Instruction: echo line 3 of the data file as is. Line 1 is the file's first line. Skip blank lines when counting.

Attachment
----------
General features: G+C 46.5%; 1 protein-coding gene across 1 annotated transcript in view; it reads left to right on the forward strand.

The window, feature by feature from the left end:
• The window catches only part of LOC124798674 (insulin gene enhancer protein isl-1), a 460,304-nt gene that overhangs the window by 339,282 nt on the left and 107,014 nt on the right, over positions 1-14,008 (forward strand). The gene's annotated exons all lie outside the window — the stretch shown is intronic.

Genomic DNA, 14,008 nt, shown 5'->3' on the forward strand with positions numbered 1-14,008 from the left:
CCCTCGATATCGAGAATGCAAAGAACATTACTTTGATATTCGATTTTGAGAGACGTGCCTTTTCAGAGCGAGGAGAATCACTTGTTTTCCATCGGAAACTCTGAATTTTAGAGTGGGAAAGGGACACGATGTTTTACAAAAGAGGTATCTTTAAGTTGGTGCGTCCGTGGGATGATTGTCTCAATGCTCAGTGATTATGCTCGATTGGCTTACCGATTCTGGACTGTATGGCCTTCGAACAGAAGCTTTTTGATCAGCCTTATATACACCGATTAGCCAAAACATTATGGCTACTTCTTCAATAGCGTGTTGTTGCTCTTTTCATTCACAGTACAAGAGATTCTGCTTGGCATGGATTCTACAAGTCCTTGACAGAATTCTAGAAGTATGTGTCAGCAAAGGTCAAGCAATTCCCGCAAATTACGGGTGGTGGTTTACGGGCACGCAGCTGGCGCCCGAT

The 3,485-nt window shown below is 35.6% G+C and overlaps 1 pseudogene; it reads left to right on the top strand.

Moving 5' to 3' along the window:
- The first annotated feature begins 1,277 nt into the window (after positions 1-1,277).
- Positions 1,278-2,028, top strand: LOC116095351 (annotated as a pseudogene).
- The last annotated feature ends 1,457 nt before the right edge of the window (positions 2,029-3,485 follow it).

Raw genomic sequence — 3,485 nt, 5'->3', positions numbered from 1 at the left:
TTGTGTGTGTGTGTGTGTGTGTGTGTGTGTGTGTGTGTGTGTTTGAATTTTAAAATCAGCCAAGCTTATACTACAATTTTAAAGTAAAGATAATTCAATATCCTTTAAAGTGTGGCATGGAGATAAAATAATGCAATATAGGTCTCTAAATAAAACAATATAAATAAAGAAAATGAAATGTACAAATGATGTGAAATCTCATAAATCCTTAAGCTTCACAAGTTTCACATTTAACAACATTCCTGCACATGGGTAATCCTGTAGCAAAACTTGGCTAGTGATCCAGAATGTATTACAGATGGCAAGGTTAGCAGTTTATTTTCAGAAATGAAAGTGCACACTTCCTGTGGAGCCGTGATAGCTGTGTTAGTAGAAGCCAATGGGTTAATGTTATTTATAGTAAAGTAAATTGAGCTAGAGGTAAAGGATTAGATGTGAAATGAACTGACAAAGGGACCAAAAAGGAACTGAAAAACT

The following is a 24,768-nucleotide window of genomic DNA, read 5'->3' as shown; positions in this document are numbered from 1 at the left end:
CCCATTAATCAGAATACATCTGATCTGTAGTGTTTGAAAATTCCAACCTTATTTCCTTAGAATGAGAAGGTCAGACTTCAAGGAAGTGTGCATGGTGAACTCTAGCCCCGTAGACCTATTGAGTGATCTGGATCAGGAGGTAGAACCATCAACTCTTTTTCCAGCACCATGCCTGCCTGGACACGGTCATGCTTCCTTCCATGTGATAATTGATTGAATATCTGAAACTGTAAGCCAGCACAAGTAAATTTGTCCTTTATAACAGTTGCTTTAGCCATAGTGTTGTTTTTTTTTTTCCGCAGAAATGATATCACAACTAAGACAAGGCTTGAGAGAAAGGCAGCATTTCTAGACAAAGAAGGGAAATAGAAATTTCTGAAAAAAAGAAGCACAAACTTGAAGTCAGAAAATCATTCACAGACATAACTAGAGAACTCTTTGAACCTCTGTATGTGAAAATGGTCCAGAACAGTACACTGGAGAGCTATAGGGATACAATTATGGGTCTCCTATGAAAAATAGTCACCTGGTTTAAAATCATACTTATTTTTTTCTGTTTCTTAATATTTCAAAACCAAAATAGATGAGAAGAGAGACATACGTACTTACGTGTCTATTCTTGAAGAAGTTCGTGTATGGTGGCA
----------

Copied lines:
• The window catches only part of LOC124798674 (insulin gene enhancer protein isl-1), a 460,304-nt gene that overhangs the window by 339,282 nt on the left and 107,014 nt on the right, over positions 1-14,008 (forward strand). The gene's annotated exons all lie outside the window — the stretch shown is intronic.